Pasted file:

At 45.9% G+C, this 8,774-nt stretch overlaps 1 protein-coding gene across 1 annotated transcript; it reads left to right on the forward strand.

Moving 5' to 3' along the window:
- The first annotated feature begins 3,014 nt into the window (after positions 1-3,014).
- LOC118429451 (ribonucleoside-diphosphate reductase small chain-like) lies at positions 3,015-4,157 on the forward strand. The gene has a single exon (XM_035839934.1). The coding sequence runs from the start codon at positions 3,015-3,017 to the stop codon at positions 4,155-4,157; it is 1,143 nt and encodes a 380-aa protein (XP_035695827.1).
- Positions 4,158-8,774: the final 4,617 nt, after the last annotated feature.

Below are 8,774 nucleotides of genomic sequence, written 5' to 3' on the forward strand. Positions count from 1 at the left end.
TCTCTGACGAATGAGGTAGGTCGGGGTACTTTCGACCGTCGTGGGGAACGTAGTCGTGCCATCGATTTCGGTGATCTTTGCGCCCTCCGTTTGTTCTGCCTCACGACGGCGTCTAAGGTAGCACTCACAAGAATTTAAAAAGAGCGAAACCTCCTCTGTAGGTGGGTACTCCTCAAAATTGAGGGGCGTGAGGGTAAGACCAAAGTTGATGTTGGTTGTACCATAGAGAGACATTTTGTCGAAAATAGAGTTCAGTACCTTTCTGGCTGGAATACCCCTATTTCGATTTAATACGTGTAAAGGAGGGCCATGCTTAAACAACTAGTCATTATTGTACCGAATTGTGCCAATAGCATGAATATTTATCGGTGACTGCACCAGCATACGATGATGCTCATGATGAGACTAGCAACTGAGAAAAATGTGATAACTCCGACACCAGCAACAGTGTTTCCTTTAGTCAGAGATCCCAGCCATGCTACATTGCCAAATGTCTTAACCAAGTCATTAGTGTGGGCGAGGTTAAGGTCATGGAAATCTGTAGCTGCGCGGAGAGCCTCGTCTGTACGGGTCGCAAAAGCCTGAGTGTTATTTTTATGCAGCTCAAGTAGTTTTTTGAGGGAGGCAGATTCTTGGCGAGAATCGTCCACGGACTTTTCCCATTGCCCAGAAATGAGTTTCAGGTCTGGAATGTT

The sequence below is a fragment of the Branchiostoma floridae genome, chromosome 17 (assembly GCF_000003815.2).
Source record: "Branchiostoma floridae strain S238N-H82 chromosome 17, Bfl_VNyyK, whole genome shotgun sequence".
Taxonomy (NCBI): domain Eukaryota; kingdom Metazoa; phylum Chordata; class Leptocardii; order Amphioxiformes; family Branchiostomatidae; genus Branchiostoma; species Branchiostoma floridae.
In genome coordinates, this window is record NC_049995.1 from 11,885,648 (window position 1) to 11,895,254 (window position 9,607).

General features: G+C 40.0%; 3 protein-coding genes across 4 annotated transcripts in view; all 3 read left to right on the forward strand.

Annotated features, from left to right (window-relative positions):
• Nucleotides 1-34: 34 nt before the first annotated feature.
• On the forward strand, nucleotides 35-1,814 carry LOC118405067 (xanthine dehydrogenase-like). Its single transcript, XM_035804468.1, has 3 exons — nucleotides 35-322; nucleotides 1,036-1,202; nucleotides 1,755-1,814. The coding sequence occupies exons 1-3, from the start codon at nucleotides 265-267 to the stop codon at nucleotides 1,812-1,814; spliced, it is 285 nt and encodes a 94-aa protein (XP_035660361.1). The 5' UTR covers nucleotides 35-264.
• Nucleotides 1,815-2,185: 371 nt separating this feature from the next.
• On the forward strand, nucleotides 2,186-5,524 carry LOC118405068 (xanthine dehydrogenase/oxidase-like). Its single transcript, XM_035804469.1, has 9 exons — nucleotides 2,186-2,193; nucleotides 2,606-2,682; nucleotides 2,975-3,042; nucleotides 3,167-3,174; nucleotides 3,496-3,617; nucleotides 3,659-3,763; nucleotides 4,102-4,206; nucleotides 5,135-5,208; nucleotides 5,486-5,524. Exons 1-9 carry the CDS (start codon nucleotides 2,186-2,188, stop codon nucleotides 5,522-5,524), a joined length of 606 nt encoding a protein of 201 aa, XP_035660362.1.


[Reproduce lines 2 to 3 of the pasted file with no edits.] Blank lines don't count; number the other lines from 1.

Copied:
Moving 5' to 3' along the window:
- The first annotated feature begins 3,014 nt into the window (after positions 1-3,014).